Good morning Senator Hamper, Representative Gattine, and members of the Committee on Appropriations and Financial Affairs. My name is Nick Bennett and I am the Staff Scientist for the Natural Resources Council of Maine. I am testifying neither for nor against LD 897. NRCM supports providing funding for combined heat and power (CHP) for saw mills and for converting fossil fuel boilers to wood in public buildings, but we oppose providing funding for steam piping at biomass electric plants.
CHP is a good technology for saw mills. Primarily, saw mills use wood boilers for heat, and they generate waste steam that can be used to generate electricity. However, it is important that true CHP systems not be too large. If they are too large, they cannot make efficient use of waste steam and essentially become biomass electric generators. CHP works efficiently when the primary product is heat and not so efficiently when the primary product is electricity. We support Efficiency Maine’s criteria for CHP and believe that the Committee should only provide bond funds to saw mills that meet these criteria. I have attached these criteria to my testimony. An example of an Efficiency Maine-approved saw mill CHP project is the Hancock Lumber saw mill in Bethel. I have attached an overview of this project to my testimony.
NRCM also strongly supports bonds to increase the use of wood chip heating in Maine commercial- and institutional-scale buildings. According to the Biomass Energy Resource Center in Vermont:
The most energy efficient use for biomass in general is thermal energy at the community scale, where local wood resources are produced and used to provide local energy, fueling the local economy, and at heat-led CHP operations of a scale that can be accommodated by the resource. Directing biomass into appropriately scaled applications such as heat (or CHP) for schools, hospitals, office buildings, college campuses, and district heating systems is essential for creating a wood-energy economy that is flexible and resilient over time.
Maine has an opportunity to convert many of our large buildings from oil to wood heat. Some of our neighboring states have much more successful records of accomplishing this. For example, more than 30% of students in Vermont attend schools heated with wood. NRCM would strongly support substantially more bond funding for thermal use of wood for schools and other commercial- and institutional-scale buildings than LD 897 proposes.
NRCM recently commissioned a report from scientists at the Spatial Informatics Group-Natural Assets Laboratory (SIG-NAL) to look at the environmental and economic impacts of using Maine’s low-grade wood for building heat instead of at stand-alone biomass electric plants. Maine could heat nearly 2000 buildings with this wood, reduce its non-transportation carbon emissions by ten percent, and save about $270 million per year on heating fuels for buildings. This would keep roughly that same amount of money in-state that now flows out-of-state, largely for the purchase of fuel. SIG-NAL also estimated that large-scale investment in wood-chip building heat would create thousands of jobs in installation and maintenance of new boilers and protect existing logging and trucking jobs. I have attached a summary of this report to my testimony. The summary also contains a link to the full report. I would also be happy to provide a hard copy of the full report to any Committee member who would like one.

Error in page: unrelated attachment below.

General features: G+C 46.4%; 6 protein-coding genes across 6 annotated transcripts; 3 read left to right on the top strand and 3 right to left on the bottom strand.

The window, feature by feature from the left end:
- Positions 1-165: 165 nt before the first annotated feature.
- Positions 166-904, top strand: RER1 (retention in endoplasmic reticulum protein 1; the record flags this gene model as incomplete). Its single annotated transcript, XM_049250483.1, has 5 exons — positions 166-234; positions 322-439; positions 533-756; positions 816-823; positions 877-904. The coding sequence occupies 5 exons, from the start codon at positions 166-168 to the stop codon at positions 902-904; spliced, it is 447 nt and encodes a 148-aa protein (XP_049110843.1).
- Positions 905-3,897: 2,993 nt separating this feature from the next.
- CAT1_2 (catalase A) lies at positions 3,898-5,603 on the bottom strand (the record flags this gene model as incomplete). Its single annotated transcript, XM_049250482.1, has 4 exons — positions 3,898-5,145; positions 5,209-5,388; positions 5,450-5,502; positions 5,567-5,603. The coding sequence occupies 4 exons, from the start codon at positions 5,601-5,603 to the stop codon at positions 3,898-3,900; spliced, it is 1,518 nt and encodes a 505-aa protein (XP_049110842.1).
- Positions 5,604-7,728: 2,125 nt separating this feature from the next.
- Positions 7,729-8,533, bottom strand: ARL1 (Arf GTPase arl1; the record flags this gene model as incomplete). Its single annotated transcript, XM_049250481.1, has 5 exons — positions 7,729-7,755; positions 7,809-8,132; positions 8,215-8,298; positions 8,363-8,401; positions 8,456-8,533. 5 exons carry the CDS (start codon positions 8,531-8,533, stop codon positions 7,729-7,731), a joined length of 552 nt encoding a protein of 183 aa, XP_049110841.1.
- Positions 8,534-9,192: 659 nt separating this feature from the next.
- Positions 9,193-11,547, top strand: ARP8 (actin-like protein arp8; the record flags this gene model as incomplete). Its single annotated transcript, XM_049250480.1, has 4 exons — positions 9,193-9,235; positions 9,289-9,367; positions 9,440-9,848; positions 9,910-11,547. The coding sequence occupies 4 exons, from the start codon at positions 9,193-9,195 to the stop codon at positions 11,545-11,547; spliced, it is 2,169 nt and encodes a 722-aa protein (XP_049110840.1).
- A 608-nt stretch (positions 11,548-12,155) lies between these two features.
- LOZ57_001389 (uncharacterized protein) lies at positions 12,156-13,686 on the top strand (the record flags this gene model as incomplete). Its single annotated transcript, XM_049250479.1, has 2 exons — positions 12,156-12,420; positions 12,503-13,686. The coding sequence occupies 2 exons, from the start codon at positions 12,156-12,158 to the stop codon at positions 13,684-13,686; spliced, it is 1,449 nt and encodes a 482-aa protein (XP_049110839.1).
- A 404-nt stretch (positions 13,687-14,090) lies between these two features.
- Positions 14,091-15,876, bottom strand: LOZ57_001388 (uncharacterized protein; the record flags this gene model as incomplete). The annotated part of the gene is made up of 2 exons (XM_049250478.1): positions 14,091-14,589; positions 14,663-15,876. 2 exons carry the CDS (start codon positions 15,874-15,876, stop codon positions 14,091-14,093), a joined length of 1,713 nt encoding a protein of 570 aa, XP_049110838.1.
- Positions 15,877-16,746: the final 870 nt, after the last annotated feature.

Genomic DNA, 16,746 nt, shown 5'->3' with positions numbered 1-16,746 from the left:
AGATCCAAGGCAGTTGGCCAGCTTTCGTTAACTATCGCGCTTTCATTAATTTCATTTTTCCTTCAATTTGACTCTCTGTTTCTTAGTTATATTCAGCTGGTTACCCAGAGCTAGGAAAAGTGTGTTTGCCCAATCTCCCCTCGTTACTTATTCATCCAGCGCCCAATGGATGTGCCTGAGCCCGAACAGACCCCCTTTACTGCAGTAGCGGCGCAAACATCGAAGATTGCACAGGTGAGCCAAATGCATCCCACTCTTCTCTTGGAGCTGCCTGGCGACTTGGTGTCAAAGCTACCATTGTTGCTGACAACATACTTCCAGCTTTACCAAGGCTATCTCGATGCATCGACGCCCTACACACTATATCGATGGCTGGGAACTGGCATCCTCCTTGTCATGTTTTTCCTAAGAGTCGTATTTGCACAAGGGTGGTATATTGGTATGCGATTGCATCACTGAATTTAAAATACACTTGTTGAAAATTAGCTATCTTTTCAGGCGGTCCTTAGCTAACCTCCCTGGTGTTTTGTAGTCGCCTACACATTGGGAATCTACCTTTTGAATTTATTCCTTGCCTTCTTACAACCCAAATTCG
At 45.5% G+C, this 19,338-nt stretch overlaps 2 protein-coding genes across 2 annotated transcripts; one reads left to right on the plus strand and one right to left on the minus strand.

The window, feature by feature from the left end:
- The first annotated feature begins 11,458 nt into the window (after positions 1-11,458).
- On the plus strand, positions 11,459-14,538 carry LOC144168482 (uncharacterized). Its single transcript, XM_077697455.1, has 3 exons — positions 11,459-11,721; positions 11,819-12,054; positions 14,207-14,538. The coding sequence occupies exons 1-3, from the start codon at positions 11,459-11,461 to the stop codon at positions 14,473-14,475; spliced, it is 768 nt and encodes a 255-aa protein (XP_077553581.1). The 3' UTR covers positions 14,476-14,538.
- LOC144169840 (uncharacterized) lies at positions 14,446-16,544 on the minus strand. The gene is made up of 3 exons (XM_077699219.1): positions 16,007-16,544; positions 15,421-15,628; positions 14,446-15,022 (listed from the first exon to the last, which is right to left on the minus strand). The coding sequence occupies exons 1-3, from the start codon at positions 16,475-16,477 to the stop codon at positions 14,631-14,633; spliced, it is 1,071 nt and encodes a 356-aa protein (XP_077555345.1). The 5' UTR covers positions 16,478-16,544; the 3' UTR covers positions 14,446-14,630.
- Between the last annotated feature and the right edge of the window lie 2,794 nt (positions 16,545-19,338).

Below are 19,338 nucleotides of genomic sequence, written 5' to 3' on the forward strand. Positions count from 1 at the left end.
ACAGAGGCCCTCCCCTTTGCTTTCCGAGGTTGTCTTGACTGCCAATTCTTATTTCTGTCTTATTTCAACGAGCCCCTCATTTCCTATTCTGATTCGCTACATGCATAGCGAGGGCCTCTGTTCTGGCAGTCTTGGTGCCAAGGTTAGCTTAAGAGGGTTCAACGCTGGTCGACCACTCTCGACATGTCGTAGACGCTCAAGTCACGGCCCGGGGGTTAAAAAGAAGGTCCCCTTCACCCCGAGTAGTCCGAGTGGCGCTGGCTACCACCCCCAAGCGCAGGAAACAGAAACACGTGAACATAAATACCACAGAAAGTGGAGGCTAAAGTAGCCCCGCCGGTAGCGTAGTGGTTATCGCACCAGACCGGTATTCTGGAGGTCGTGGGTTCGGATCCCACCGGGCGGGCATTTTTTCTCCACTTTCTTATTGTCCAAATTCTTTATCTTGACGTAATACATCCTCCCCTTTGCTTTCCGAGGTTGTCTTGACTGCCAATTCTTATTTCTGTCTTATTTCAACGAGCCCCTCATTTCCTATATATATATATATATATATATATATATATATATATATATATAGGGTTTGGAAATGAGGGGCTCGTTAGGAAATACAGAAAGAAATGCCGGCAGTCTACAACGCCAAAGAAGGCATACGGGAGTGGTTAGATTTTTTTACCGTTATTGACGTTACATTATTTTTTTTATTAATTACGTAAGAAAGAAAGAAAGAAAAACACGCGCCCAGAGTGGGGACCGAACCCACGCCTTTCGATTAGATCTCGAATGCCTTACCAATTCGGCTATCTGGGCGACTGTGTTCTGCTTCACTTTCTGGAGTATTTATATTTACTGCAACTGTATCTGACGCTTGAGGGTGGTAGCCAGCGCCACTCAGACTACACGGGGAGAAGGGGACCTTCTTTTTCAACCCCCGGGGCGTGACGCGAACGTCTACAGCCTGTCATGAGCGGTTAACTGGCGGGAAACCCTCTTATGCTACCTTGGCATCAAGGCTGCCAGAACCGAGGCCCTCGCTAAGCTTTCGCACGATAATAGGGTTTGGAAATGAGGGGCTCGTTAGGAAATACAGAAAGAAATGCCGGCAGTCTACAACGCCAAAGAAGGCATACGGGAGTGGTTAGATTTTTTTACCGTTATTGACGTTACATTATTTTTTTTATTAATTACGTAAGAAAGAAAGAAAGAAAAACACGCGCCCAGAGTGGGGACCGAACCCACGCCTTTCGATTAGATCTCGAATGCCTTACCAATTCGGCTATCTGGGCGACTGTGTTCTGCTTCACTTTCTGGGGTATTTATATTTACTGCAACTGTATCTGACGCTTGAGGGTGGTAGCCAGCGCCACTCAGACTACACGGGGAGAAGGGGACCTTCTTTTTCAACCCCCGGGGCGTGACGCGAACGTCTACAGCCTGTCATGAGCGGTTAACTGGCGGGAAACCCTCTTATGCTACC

NRCM does not support spending public money on piping systems for biomass electric plants. These facilities are too large to support efficient CHP. In order to do so, they would have to be located near cities or towns, which could perhaps make use of the huge quantities of waste heat they generate. Even Colby College’s relative large heating plant is only about 6 MW. Maine’s stand-alone biomass plants range in size from 24.5 to 48 MW. It is not realistic to expect enough businesses to locate near these facilities and use their waste heat to make them cost competitive or energy efficient. Moreover, these facilities are likely near the end of their useful lives. Upgrading them for the long term is not likely an effective use of capital for their owners, which is why the large companies with deep pockets that currently own or have owned Maine biomass plants have let many of them close down rather than invest in them. These plants also already receive almost all of the subsidies available through Maine’s Renewable Portfolio Standard and have received as much as $2 billion in above-market-rate subsidies over the past several decades.
It’s time for the biomass electric plants to stand on their own two feet.
Thank you for the opportunity to testify. I would be happy to take any questions.
 Biomass Energy Resource Center. BIOMASS ENERGY: Efficiency, Scale, and Sustainability. P. 1. Accessed at http://www.biomasscenter.org/policy-statements/FSE-Policy.pdf
 See http://www.biomasscenter.org/what-we-do/our-programs/state-fuels-for-schools-(green-schools)
 SIG-NAL is a non-profit organization with a mission to develop and apply the scientific foundation needed to link economic and environmental interests by accounting for the full value of natural assets. See http://sig-nal.org/index.html.
 Central Maine Power testimony to the Joint Standing Committee on Energy, Utilities, and Technology March 28, 2016 (Maine Legislature) http://www.mainelegislature.org/legis/bills/getTestimonyDoc.asp?id=37957